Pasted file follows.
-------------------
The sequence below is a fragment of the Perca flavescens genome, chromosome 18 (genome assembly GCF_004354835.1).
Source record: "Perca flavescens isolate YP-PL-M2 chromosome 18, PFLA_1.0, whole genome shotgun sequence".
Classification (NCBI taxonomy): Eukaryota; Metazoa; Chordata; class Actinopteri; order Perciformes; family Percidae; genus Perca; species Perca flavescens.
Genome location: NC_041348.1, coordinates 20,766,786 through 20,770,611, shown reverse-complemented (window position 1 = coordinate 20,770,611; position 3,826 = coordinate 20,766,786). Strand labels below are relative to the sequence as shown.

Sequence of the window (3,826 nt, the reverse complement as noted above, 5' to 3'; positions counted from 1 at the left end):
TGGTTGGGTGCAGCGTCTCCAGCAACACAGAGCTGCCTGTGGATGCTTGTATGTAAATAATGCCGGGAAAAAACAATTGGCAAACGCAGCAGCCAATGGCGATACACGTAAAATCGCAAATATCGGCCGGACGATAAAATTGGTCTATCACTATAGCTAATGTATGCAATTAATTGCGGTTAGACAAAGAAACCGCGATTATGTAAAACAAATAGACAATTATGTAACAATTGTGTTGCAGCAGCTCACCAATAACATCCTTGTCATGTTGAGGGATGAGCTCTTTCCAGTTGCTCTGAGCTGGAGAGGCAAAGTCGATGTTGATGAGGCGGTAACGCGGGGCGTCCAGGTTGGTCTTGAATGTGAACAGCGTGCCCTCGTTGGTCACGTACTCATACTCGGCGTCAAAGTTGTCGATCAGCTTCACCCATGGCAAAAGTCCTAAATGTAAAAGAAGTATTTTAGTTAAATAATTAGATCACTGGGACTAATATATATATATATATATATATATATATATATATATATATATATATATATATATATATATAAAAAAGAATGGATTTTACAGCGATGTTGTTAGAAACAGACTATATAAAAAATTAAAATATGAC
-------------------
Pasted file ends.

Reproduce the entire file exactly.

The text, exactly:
The sequence below is a fragment of the Perca flavescens genome, chromosome 18 (genome assembly GCF_004354835.1).
Source record: "Perca flavescens isolate YP-PL-M2 chromosome 18, PFLA_1.0, whole genome shotgun sequence".
Classification (NCBI taxonomy): Eukaryota; Metazoa; Chordata; class Actinopteri; order Perciformes; family Percidae; genus Perca; species Perca flavescens.
Genome location: NC_041348.1, coordinates 20,766,786 through 20,770,611, shown reverse-complemented (window position 1 = coordinate 20,770,611; position 3,826 = coordinate 20,766,786). Strand labels below are relative to the sequence as shown.

Sequence of the window (3,826 nt, the reverse complement as noted above, 5' to 3'; positions counted from 1 at the left end):
TGGTTGGGTGCAGCGTCTCCAGCAACACAGAGCTGCCTGTGGATGCTTGTATGTAAATAATGCCGGGAAAAAACAATTGGCAAACGCAGCAGCCAATGGCGATACACGTAAAATCGCAAATATCGGCCGGACGATAAAATTGGTCTATCACTATAGCTAATGTATGCAATTAATTGCGGTTAGACAAAGAAACCGCGATTATGTAAAACAAATAGACAATTATGTAACAATTGTGTTGCAGCAGCTCACCAATAACATCCTTGTCATGTTGAGGGATGAGCTCTTTCCAGTTGCTCTGAGCTGGAGAGGCAAAGTCGATGTTGATGAGGCGGTAACGCGGGGCGTCCAGGTTGGTCTTGAATGTGAACAGCGTGCCCTCGTTGGTCACGTACTCATACTCGGCGTCAAAGTTGTCGATCAGCTTCACCCATGGCAAAAGTCCTAAATGTAAAAGAAGTATTTTAGTTAAATAATTAGATCACTGGGACTAATATATATATATATATATATATATATATATATATATATATATATATATATATATATATATAAAAAAGAATGGATTTTACAGCGATGTTGTTAGAAACAGACTATATAAAAAATTAAAATATGAC